By Tina Ashiyo
“There is a general increase in the number of persons with disabilities with the situation in the North West and South Regions of Cameroon aggravated by the socio-political crisis.” Prof. Tih Pius Muffih, Director of CBC Health Services (DHS), made this observation while welcoming some 92 health service providers in a workshop organized by the Disability Inclusive Humanitarian Project from December 21-22, 2021 at the Baptist Center Hall, Nkwen, Bamenda.
The workshop was aimed at training health care providers on the Project philosophy and the humanitarian and inclusive health principles. The workshop had as participants, medical officers, nurses, laboratory technicians, social workers and Administrators from 16 health facilities including district hospitals in the North West Region through which DIHA is providing health services. The Bamenda workshop came after one that was organized in Ndu on December 17, 2021 for 17 similar cadre of participants from Donga Mantung Division for same purpose making a total of 109 participants that have been trained. The CBC Health Services Director told the participants that with a significant percentage of the population being persons with disabilities resulting from diseases, daily activities and especially the socio-political crisis, health service providers are supposed to take measures to ensure that persons with disabilities access health care without barriers and also prevent further disabilities in communities. Prof. Tih Pius urged the participants to provide quality care to all by making sure that their services are acceptable, affordable, available and accessible as well as meeting the specific needs of all who access their services. He called on them to be agents of positive social change by improving the social wellbeing of their beneficiaries and making their services inclusive, beneficial and accessible to all especially to persons with disabilities.
The health service providers who participated in the workshop are working within the context of the humanitarian crisis in the Northwest region and will be carrying out outreach consultations in communities in the crisis hit region. In this light, the health workers received knowledge on humanitarian principles. They were told that as humanitarian workers their activities are supposed to be guided by the principles of humanity, neutrality in the face of conflicting parties, impartiality in the discharge of services, independence and accountability to affected populations. They were also told that as they discharge their activities at facility and community levels, they are supposed to ensure their safety and security by taking measures like vigilance, mastery of their communities, terrain and stakeholders, and being formal to be free from harm and dangers. The participants were told that to deliver inclusive health services, they should intentionally identify and meet the specific needs of persons with different disability types and remove the environmental, communicational, attitudinal and other barriers that prevent persons with disabilities from accessing services. Given that there is a sharp increase in the level of gender-based violence in the crisis hit region, participants received knowledge on safeguarding and protection. They were urged to prevent gender-based violence by raising awareness on it, identifying and managing survivors and referring cases of gender-based violence in their communities to existing services.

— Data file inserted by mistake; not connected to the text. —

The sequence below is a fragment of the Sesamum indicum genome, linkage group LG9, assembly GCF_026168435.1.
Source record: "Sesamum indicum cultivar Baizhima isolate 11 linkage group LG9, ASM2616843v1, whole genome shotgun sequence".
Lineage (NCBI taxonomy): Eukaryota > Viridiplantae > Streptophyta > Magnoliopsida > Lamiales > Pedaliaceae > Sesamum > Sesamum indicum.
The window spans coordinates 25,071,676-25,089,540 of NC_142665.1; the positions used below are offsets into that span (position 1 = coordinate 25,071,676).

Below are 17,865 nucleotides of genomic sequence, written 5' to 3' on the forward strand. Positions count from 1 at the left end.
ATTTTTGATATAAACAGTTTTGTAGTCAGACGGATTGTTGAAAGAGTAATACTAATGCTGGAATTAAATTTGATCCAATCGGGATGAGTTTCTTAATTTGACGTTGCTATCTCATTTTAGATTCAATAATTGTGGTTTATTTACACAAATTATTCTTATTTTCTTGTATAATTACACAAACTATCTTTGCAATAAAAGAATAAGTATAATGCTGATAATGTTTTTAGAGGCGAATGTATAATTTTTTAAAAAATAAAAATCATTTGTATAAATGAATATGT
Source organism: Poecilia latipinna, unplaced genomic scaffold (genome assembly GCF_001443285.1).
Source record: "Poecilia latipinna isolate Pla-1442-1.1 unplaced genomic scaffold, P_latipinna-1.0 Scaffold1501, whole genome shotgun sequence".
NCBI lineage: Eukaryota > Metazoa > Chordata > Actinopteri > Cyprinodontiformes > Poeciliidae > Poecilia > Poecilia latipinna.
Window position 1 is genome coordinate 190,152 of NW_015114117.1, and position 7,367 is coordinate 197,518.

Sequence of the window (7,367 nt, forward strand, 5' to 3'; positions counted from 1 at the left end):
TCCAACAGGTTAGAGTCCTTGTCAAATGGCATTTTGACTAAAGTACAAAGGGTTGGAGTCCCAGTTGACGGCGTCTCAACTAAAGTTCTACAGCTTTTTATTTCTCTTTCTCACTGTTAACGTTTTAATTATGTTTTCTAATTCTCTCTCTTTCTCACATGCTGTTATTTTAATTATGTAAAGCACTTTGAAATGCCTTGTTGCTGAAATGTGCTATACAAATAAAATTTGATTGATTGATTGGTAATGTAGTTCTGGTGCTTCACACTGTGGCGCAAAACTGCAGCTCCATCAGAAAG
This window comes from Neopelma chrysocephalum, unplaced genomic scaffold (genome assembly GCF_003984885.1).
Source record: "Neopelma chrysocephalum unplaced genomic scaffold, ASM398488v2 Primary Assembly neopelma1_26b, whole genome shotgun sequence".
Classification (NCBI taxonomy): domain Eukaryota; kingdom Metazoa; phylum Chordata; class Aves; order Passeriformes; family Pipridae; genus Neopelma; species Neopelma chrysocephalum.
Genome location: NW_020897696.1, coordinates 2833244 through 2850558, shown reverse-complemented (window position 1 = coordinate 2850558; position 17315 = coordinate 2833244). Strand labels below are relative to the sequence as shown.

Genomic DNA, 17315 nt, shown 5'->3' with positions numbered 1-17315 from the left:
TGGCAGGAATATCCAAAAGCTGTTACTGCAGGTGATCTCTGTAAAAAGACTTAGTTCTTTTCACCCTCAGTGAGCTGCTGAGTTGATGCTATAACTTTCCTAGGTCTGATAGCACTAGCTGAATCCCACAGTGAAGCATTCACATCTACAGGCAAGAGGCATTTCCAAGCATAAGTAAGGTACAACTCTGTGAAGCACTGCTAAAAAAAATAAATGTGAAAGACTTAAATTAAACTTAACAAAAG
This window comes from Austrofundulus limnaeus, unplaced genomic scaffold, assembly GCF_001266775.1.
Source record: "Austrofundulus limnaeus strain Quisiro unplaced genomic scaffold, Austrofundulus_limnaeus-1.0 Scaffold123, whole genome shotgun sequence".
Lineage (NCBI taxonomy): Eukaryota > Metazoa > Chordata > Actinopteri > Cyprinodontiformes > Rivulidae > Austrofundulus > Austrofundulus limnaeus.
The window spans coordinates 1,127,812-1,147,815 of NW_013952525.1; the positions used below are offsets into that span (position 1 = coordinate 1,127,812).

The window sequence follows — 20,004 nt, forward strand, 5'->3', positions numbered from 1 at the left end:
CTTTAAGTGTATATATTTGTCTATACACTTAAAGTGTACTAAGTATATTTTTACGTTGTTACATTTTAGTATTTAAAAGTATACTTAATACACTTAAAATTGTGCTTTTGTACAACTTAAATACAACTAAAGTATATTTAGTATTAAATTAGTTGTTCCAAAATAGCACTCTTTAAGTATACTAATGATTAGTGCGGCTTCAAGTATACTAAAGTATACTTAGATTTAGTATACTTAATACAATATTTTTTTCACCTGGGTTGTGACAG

The two-day workshop was an opportunity during which links were created between the identification of critical health cases in the communities by community field workers and volunteers who were trained a few weeks before and service delivery at the health facilities by the trained health service providers. The participants were also drilled on data collection and reporting and the importance of and their role in communication and identification and development of success stories in project implementation. The participants developed their outreach plans according to their health areas/zones to enable them effectively carry out community outreach activities which will begin in January 2022. At the end of the workshop, the Project Coordinator, Asheri Ngah expressed the gratitude of the CBC Health Services to the participants for their huge turn out and active participation throughout the workshop. She called on them to put in their best efforts in their different communities for the objective of the training to be attained. Registers and other working tools were distributed to participants to enable them identify and provide services to beneficiaries.
The DIHA project is expected to provide health services to over 27,000 beneficiaries including hospital services, Primary Health Care Services, Rehabilitation, Referral to specialized services, long-term care, provision of psychosocial support to survivors, especially children and rehabilitation of victims of GBV and mobile health services (home-based), especially for persons with disabilities that are less mobile. The DIHA Project is funded by the German Federal Foreign Office through CBM and implemented in the North West Region by the CBC Health Services.